Cider Musings

Percy Bulmer

The founding member of Bulmers Cider  was Henry Percival "Percy" Bulmer, the  younger  son of the rector the Reverend Charles H. Bulmer and his wife Mary at Credenhill, just NW of Hereford.

                                                                           Rev Charles Bulmer

Using apples from the orchard at his father's rectory glebe and an old stone press on the farm next door, Percy Bulmer made the first cider, upon which the family fortune would be made.

                                                                                      Percy Bulmer

As a child Percy missed a lot of schooling due to asthma and his prospects were not good. However he is said to have taken his mother's advice to make a career in food or drink, "because neither ever go out of fashion".

He had been primed for cider by his father's interest in cider. In fact he was so esteemed that he wrote a chapter on cider in Hogg and Bull's Pomona , "The Orchard and its products, Cider and Perry" 

In 1889, on leaving King's College Cambridge his elder brother Fred (Edward Frederick Bulmer), turned down the offer of a post as tutor to the children of the King of Siam ( Thailand) to join Percy in his fledgling cider business.

                                                                                         Fred Bulmer

With a £1,760 loan from their father, the brothers bought an 8 acres (3.2 ha) field just outside the city at Ryelands and built their first cider mill. It was little more than a barn initially.


This grew in several stages as the company grew and became more industrialised.


Compare this  to the huge modern stainless-steel computer-controlled cider-making plant that has grown up on a 75 acres Moorfields site nearby.  One tank in ~1980 was the largest vat in the world at 1.6M gallons.

Fred showed an ability in sales, Percy in manufacture and factory organisation. This allowed them to expand the business based on winning several cider competitions in France and UK. They exploited the increasing fast trade routes in the UK that rail enabled and Fred travelled the from the Isle of Wight to Dundee.


Also the increasing shipping of Imperial Britain  was exploited. A ledger entry shows cider was sold to the Hudson Bay company in 1890 and by 1893 they were selling to South Africa. 

Sadly Percy died early in middle age leaving more responsibility on Fred. Fred was an excellent salesman and the company continued to grow ( with specialist help in the manufacturing team lead by Herbert Durham. A friend  of Fred's at college) His  microbiology knowledge helped make the yeast consistent. needed for mass production.)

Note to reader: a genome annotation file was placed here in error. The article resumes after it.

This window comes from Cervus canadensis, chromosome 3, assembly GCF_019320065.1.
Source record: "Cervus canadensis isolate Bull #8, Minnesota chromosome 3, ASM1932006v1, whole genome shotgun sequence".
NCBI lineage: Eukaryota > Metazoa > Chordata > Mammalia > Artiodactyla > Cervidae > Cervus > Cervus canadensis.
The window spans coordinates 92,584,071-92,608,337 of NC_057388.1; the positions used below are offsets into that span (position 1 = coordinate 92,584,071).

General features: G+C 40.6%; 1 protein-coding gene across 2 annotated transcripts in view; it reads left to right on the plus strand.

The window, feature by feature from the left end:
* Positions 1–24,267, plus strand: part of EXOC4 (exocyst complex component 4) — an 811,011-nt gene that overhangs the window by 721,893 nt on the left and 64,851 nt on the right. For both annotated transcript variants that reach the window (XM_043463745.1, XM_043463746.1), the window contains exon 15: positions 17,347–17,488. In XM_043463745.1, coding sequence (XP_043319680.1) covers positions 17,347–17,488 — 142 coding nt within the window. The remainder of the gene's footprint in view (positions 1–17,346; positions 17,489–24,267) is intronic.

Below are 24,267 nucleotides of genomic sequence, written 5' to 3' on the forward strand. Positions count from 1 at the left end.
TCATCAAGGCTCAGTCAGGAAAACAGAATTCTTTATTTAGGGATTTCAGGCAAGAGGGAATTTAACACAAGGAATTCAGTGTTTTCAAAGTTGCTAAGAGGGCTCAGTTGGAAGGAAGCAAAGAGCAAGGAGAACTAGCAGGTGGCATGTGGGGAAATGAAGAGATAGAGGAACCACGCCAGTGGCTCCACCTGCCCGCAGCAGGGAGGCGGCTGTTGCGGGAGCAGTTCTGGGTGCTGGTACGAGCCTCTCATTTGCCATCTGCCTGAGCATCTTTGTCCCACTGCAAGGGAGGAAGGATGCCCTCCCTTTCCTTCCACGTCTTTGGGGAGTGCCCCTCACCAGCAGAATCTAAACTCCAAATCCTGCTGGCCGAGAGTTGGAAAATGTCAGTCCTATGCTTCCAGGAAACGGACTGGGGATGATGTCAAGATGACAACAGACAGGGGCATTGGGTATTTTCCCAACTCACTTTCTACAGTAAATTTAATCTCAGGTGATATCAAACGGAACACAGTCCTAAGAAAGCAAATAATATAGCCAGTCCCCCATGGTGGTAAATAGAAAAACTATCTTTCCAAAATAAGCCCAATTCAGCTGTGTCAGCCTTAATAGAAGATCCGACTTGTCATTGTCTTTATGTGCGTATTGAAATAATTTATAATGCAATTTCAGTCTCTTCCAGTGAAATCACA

Fred was a complex person and as well as being an excellent salesman he had a strong social conscience often taking up cudgels on his workers and locals  behalf. He worried about alcoholism and brought in a non alcoholic cider Cidona. 

As the business grew, Bulmers began to accept apples from surrounding farms. They then imported cider varieties from France. The Norman series. They planted orchards themselves. They encouraged the setting up of the National Fruit and Cider Institute which morphed in time into the Long Ashton Agricultural Station. The were also instrumental in the setting up of a trade association the National Association of English Cider Makers NACM which is still active.

By the turn of the century Bulmers did not have the field to themselves. Gaymers started 1891 Whiteways in Devon soon after, Taunton Cider Company in 1913. Factory production enhanced the reputation of cider through its quality uniformity stability and presentation but still the majority was local farm produce. In 1920 ~75% was farm produced and local. 

As Bulmers expanded the supply of apples did not keep up especially in 'off' years and Bulmers started importing apples from Normandy in 1911.

Times were changing though despite and in fact because cider was successful. Cider makers were being bought out by beer breweries to stock their tied houses. Coates Gaymers and Whiteways were acquired by Showerings ( of Babysham fame)  and then by Allied Breweries 1968. The national consumption of beer being 50x that of cider.


Bulmers boxed on in many imaginative ways, extending relationships with local farmers by supplying cider apple trees for fruit production in 1947  by Edward Ball a Bulmers employee  ( who also introduced the cider apple, Ball's bitter sweet) . They started importing cider from France for blending and then a major step in commercialising cider importing apple juice concentrate  from 1939. This initially was to help out in an off year  as Bulmers at that stage were producing once a year, the traditional way with an extended season. Concentrate however opened up the opportunity to year round production and better use of capital and equipment. 

Thus cider became an industrial product. And the decline in quality began from artisan cider which can be superb, and terrible! The rise of mediocrity) 

With the demise of many early directors and principals and Bulmer family, the company went public in in 1970. Initially successful the trading situation in the UK was difficult, and combined with over zealous expansion the company was acquired in 2003 by Scottish and Newcastle Breweries, who slashed jobs to restore profitability. Sadly they were also in decline and further rationalisation occurred and were bought out by international  brewers Carlsberg and finally Heineken, and Bulmers now exists only as a brand name. 

Part of the factory remains and now is the excellent Museum of Cider with Bulmers champagne bottle cider storage.